Important Lessons That Adults Can Learn From Dr. Seuss
By Author Name
Mar 1, 2019
Updated Nov 17, 2023
5 min read
Dr. Seuss was a wildly prolific author of children’s books, and we often associate his stories with adorable rhymes with whimsical illustrations. But Theodor Seuss Geisel (AKA Dr. Seuss) did so much more than create a collection of zany stories for kids. His books have a crafty way of teaching children invaluable life lessons. And if you think about it, a lot of us have carried (or should carry) these lessons all the way into adulthood. Although there’s always a layer of silliness in his stories, there was often a strong moral to take away too. Let’s go through a few, what do you say? Let’s learn a few lessons from Seuss books today.
The lesson: Accept others even if they’re different.
In this tale of two beach-dwelling bird species, Dr. Seuss makes a great point to show us how appearances don’t matter. Not one bit! The star-bellied Sneetches don’t get along with the other Sneetches because they think they’re so much better with their fancy stars. After a sort of star-creating counterfeit operation ensues with a great number of mix-ups, “The Sneetches” concludes with a philosophical nugget we can all take home:
“The day they decided that Sneetches are Sneetches
And no kind of Sneetch is the best on the beaches.”
The lesson: Be an advocate for those who can’t defend themselves.
Most people think of “The Lorax” as a stern warning against over-logging and polluting our environment — which is true. But we can also take it a little further by looking at a few choice lines from the book to find an even deeper meaning:
"I am the Lorax. I speak for the trees.
I speak for the trees, for the trees have no tongues."
This one snippet is really powerful when you think about it: The Lorax takes it upon himself to stand up for other defenseless beings without reservation. It’s that kind of altruistic act that we could all aspire to bring into our everyday lives a little bit more.
The lesson: Celebrate our own individuality and uniqueness.
Sure, it’s easy to be proud of who you are when a magical bird hypes you up and throws a party in your honor. But that doesn’t usually happen on our birthdays in the real world. But regardless, Dr. Seuss makes a good point that people should celebrate themselves on their birthday (and every day for that matter). And just in case you forget that lesson, here’s a rhyming quote to help you remember:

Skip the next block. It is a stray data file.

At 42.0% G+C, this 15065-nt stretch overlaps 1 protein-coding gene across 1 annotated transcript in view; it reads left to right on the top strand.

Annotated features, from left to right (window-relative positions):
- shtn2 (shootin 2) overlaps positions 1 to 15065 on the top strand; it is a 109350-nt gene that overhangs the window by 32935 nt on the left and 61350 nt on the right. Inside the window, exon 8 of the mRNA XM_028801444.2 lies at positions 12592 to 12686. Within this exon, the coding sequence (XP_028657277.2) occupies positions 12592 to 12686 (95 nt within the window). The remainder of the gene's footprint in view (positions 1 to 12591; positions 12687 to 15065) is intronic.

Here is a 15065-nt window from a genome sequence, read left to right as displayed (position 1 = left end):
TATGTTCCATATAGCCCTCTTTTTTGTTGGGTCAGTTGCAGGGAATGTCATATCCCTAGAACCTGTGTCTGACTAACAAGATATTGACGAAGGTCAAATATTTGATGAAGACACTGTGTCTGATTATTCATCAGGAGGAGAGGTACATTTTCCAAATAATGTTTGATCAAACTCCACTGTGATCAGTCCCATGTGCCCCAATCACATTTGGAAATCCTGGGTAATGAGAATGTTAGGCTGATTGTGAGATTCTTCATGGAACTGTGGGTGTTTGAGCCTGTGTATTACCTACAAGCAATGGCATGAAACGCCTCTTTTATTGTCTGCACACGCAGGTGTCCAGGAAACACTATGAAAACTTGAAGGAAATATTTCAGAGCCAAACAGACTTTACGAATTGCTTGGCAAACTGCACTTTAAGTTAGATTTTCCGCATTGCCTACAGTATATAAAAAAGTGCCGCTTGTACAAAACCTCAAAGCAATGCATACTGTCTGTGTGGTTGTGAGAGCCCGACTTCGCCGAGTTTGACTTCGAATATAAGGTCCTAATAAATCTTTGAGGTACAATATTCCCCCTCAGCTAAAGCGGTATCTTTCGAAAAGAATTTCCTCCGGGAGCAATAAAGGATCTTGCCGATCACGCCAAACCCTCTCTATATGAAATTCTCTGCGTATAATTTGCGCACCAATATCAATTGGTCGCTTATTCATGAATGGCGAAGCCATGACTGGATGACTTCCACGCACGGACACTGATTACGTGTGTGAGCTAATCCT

“I am what I am! That’s a great thing to be!
If I say so myself, HAPPY BIRTHDAY TO ME!"
The lesson: An education will take you far.
As a student of both Dartmouth and Oxford, Dr. Seuss knew the value of a good education. And living in a world without Google, the internet or anything even remotely close, he wrote about the power of books. He sums up the concept of knowledge so succinctly, it’s no wonder he was able to fit so many important lessons into so few words:
“The more that you read, the more things you will know.
The more that you learn, the more places you’ll go.”
Pretty simple, right? Knowledge is power and it can take you places. Speaking of going places…
The lesson: Be deliberate yet flexible in life.
We can all probably agree that children’s literature has a tendency to sometimes oversimplify life’s many hiccups. That’s what’s beautiful about one of Dr. Seuss’ most notable works “Oh, The Places You’ll Go!” — it doesn’t deny life’s messiness. In fact, it embraces it:
“You'll get mixed up, of course, as you already know. You'll get mixed up with many strange birds as you go. So be sure when you step. Step with care and great tact and remember that Life's a Great Balancing Act. Just never forget to be dexterous and deft. And never mix up your right foot with your left.”
Although we think of this book as an almost cliché gift for any recent college graduate, there’s a reason people gift it as a lighthearted roadmap to life as an adult: It’s honest and beautiful.
The lesson: Step outside your comfort zone and be pleasantly surprised.
“Green Eggs and Ham” is one of the most famous Dr. Seuss stories and one of the most simply written. It only uses 50 words throughout the entire book, all because Seuss’ editor bet him he couldn’t do it. Well he did. And in the meantime, he showed us how great (and surprisingly tasty) things can be waiting just outside your comfort zone. Sam I Am sums up the notion nicely:
“You do not like them. So you say. Try them! Try them! And you may!”
And although we can all probably agree it would be tough to trust a stranger trying to force-feed us green-colored animal products, the lesson remains invaluable.
The lesson: Stay true to your word.
Being someone with conviction is an honorable thing indeed. And although things became quite difficult for Horton while he babysat an egg that wasn’t even his, he stuck it out because he made a promise. He knew that he had to accept responsibility and do what he said he would, otherwise that poor egg would suffer the consequences. He exclaims at a certain point:
"I meant what I said, and I said what I meant. An elephant's faithful, one hundred percent!"
If that’s true, we could all aim to be more like Horton and his elephant counterparts.
Hopefully that was a fun way to revisit some childhood favorites and give you a fresh perspective on them. Also, this is by no means an exhaustive list of the lessons to be learned from Dr. Seuss books.
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